New images from the Hubble Space Telescope capture infant solar systems and 'embryonic' planetary systems located in the Orion Nebula.
These images are the product of a Hubble survey dedicated to investigating planet and star formation, which has identified 42 "planetary systems in the making."
A press release on the European homepage for the NASA/ESA Hubble Space Telescope explains the researchers' findings, and explains what was captured in the images:
As newborn stars emerge from the nebula's mixture of gas and dust, protoplanetary discs, also known as proplyds, form around them: the centre of the spinning disc heats up and becomes a new star, but remnants around the outskirts of the disc attract other bits of dust and clump together. Proplyds are thought to be young planetary systems in the making.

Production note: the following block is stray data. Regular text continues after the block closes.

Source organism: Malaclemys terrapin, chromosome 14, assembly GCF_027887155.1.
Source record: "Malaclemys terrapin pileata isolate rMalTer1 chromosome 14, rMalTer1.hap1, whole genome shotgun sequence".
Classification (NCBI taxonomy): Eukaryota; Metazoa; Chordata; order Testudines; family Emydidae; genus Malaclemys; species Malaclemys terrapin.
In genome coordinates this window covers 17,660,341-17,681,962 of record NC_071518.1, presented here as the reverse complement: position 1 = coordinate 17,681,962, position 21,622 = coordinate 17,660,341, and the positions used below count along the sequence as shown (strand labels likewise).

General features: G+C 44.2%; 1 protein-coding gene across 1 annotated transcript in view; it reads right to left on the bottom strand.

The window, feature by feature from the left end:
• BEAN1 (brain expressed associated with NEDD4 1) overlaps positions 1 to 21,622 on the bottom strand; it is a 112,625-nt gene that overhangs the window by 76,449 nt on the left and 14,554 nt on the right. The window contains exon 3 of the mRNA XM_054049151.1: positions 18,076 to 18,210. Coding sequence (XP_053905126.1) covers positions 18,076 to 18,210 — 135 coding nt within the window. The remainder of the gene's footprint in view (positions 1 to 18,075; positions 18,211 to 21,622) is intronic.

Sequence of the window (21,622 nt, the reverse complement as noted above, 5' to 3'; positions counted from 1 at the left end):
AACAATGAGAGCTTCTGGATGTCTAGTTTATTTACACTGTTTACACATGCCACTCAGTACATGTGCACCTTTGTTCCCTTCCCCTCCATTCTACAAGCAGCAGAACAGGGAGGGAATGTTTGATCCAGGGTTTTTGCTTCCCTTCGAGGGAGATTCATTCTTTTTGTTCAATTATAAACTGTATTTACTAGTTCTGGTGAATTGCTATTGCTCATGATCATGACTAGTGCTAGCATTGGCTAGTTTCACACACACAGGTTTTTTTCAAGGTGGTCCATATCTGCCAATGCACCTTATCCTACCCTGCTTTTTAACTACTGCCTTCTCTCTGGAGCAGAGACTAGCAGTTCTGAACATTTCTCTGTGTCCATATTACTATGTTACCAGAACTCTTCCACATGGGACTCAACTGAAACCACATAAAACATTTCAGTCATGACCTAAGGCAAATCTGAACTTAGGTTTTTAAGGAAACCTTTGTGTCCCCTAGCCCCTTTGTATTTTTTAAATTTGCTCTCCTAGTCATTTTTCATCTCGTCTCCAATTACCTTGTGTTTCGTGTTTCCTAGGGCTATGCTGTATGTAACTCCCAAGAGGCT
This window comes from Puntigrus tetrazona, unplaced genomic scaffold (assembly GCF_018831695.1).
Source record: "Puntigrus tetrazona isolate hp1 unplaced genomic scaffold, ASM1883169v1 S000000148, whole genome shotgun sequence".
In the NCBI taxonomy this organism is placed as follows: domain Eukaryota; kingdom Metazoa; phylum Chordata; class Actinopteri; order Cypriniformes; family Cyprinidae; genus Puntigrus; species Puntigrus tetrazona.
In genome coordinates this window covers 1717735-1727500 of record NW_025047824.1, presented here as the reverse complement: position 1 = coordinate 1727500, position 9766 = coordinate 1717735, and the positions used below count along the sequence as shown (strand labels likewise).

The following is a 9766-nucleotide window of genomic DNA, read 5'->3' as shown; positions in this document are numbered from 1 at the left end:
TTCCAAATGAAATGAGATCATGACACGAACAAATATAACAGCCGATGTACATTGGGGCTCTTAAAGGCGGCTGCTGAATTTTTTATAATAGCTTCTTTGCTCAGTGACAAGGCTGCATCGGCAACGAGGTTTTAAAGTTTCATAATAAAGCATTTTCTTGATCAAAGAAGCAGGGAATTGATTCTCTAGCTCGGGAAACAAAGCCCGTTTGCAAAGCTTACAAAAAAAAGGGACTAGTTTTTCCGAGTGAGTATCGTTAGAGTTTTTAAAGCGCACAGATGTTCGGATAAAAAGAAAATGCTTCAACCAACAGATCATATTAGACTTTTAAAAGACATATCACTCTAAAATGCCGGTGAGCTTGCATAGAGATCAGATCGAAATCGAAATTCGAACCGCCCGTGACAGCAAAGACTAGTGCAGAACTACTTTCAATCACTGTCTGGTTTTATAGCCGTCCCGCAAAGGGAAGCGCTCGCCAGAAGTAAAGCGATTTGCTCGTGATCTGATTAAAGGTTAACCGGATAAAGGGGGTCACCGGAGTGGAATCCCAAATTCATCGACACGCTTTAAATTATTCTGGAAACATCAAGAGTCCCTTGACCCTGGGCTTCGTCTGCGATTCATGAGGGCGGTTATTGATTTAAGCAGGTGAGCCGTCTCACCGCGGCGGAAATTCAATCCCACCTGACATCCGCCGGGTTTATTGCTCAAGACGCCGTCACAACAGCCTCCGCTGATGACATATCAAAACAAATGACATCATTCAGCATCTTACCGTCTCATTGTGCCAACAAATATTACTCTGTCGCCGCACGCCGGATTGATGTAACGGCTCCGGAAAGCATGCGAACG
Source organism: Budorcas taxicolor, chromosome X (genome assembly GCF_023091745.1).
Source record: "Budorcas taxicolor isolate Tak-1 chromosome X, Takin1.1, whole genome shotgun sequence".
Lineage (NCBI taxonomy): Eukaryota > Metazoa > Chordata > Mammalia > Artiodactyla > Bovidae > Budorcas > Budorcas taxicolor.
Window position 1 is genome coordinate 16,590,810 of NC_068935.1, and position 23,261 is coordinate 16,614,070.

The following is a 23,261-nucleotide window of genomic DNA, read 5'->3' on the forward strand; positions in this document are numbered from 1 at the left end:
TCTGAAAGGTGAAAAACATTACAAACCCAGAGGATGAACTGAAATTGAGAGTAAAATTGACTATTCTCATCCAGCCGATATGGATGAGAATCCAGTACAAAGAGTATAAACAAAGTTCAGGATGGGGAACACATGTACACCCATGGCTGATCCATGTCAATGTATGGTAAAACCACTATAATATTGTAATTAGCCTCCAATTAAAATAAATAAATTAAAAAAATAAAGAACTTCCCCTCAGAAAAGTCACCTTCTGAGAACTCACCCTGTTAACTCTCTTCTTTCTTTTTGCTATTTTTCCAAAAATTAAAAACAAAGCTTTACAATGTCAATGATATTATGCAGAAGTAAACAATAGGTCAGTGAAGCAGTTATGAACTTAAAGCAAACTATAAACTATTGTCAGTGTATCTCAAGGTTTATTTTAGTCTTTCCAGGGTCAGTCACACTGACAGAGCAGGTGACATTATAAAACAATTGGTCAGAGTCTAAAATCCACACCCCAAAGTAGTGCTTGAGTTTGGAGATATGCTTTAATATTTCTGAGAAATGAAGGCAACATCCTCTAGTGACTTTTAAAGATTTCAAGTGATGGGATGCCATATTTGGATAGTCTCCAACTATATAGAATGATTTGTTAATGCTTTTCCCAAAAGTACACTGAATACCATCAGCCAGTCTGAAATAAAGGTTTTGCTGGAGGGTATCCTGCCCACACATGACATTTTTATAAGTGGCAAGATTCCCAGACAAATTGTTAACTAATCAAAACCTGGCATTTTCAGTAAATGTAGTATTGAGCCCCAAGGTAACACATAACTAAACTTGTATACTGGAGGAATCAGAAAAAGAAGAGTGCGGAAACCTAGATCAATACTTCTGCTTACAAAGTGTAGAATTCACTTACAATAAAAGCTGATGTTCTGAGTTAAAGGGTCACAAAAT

Although it's rare to capture these proplyds, the high resolution and sensitivity of the Hubble telescope, as well as the Orion Nebula's proximity to earth, made it possible for researchers to obtain pictures of these emerging planetary systems.
See photos of the "young and forming" stars snapped by the Hubble telescope's Advanced Camera for Surveys (ACS) in the slideshow below.
NASA/ESA descriptions of the proplyds compare the "smudges" to unusual forms, describing them as "space jellyfish", a "head with a ponytail," "tadpoles," and other unlikely objects.